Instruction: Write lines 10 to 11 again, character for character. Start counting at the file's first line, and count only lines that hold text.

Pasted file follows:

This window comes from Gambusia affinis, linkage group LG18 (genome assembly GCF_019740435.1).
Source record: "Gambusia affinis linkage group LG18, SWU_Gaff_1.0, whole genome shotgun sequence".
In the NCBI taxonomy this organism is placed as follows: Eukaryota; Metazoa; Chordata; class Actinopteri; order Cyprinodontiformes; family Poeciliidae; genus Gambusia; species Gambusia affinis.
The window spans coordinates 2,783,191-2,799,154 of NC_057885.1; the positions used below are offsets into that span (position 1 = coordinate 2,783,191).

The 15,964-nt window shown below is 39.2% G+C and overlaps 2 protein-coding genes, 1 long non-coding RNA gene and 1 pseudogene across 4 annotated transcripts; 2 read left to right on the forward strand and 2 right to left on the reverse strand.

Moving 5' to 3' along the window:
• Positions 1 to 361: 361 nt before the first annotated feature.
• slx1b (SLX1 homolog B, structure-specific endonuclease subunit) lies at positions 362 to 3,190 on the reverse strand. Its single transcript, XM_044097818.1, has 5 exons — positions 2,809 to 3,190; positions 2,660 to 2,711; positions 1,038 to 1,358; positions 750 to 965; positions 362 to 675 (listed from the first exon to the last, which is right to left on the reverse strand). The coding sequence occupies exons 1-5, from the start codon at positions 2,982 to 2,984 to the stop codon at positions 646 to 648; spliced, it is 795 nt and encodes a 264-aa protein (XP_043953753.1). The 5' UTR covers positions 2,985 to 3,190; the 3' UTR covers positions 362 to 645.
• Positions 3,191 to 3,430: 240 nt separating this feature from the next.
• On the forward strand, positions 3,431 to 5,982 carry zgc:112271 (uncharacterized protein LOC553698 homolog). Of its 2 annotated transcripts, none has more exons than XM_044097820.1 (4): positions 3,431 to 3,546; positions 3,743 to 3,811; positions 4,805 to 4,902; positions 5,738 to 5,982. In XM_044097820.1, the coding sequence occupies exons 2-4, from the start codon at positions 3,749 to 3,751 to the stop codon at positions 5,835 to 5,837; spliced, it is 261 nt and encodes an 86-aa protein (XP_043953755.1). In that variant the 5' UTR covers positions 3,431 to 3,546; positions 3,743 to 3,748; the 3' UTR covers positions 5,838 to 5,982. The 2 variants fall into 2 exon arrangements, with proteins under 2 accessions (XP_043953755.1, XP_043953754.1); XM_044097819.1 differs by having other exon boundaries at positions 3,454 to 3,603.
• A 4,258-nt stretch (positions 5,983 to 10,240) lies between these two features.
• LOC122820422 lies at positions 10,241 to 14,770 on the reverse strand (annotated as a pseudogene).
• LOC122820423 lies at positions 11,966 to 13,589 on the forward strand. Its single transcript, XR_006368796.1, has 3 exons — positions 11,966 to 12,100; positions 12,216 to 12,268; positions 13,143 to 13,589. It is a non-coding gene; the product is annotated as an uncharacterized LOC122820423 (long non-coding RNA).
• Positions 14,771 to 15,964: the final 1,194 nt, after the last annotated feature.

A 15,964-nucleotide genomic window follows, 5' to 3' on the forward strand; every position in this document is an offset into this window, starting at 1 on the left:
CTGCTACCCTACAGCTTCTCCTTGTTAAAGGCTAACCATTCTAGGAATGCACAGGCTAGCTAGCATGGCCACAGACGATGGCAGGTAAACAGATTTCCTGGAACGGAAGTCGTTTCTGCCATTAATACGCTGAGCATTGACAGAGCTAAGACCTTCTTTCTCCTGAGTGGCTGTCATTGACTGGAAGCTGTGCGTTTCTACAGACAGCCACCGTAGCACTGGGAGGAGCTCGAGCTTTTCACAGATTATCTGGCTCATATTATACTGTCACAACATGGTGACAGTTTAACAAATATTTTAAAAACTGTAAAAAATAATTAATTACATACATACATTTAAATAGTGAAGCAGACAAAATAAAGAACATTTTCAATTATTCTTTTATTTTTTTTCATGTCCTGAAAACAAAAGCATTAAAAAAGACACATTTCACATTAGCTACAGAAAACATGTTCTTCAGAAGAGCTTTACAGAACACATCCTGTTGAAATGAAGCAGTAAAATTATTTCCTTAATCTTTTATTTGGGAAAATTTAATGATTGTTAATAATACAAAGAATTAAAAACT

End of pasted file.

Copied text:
• On the forward strand, positions 3,431 to 5,982 carry zgc:112271 (uncharacterized protein LOC553698 homolog). Of its 2 annotated transcripts, none has more exons than XM_044097820.1 (4): positions 3,431 to 3,546; positions 3,743 to 3,811; positions 4,805 to 4,902; positions 5,738 to 5,982. In XM_044097820.1, the coding sequence occupies exons 2-4, from the start codon at positions 3,749 to 3,751 to the stop codon at positions 5,835 to 5,837; spliced, it is 261 nt and encodes an 86-aa protein (XP_043953755.1). In that variant the 5' UTR covers positions 3,431 to 3,546; positions 3,743 to 3,748; the 3' UTR covers positions 5,838 to 5,982. The 2 variants fall into 2 exon arrangements, with proteins under 2 accessions (XP_043953755.1, XP_043953754.1); XM_044097819.1 differs by having other exon boundaries at positions 3,454 to 3,603.
• A 4,258-nt stretch (positions 5,983 to 10,240) lies between these two features.